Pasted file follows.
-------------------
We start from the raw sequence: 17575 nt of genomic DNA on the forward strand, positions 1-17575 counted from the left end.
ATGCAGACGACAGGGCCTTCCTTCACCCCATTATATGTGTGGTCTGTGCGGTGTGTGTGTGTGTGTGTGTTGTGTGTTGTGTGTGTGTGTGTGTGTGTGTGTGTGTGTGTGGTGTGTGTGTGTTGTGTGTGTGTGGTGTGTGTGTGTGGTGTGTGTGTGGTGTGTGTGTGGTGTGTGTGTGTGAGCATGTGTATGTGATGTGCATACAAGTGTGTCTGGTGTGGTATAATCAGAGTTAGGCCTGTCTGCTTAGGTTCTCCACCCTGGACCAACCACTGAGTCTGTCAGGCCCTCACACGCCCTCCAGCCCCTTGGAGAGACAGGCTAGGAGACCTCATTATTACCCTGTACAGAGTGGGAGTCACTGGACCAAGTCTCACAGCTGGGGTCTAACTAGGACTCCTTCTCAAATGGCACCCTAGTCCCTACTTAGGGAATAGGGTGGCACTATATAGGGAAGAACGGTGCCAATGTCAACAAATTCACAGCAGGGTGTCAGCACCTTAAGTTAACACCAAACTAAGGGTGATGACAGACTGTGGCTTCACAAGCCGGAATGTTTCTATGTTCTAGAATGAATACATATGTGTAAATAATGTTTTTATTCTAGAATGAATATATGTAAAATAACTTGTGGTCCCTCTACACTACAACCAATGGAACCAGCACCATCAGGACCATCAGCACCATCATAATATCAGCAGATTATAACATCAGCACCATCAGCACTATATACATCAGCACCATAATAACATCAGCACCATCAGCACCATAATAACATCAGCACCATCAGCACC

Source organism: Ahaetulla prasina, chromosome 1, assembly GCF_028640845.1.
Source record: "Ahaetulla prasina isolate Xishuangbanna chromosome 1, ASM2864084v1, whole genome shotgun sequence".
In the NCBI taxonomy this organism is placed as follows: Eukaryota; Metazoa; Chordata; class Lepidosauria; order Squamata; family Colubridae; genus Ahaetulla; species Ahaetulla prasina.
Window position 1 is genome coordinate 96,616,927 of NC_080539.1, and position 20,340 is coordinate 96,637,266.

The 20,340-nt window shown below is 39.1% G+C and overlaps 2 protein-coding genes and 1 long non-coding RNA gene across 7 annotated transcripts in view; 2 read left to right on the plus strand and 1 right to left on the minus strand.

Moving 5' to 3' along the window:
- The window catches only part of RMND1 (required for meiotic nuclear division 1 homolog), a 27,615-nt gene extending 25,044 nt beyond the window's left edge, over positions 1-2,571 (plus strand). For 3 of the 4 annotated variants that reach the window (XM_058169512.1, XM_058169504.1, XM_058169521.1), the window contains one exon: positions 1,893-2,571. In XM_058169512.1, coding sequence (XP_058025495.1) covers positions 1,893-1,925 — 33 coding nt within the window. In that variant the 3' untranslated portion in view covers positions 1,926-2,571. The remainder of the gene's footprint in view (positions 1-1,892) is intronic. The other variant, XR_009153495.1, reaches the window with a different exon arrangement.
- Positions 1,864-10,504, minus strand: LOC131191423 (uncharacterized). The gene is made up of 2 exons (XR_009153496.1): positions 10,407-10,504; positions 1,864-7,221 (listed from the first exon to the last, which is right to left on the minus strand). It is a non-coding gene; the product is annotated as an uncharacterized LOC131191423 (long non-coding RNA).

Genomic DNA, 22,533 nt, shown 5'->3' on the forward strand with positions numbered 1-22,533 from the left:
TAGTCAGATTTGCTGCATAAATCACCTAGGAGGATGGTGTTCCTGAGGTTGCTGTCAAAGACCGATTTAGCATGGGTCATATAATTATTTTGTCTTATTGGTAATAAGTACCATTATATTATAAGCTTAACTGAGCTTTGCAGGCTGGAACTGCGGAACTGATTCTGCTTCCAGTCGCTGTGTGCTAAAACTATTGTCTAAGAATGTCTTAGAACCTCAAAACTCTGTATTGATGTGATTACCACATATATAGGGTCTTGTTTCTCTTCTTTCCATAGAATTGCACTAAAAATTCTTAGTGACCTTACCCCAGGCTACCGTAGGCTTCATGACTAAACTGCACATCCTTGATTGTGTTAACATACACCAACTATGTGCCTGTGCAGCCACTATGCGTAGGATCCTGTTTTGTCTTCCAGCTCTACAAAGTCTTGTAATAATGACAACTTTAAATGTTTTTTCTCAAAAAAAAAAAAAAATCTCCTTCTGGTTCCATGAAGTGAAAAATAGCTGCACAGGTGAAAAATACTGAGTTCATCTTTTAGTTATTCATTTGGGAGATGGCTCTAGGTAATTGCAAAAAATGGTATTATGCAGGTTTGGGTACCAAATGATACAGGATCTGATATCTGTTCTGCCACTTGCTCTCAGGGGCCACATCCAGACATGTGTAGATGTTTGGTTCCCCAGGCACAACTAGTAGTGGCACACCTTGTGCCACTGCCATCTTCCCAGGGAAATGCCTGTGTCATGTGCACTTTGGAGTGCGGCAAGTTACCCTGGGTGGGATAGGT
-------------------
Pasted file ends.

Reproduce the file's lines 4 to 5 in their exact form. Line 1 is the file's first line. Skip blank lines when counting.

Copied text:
Source record: "Ahaetulla prasina isolate Xishuangbanna chromosome 1, ASM2864084v1, whole genome shotgun sequence".
In the NCBI taxonomy this organism is placed as follows: Eukaryota; Metazoa; Chordata; class Lepidosauria; order Squamata; family Colubridae; genus Ahaetulla; species Ahaetulla prasina.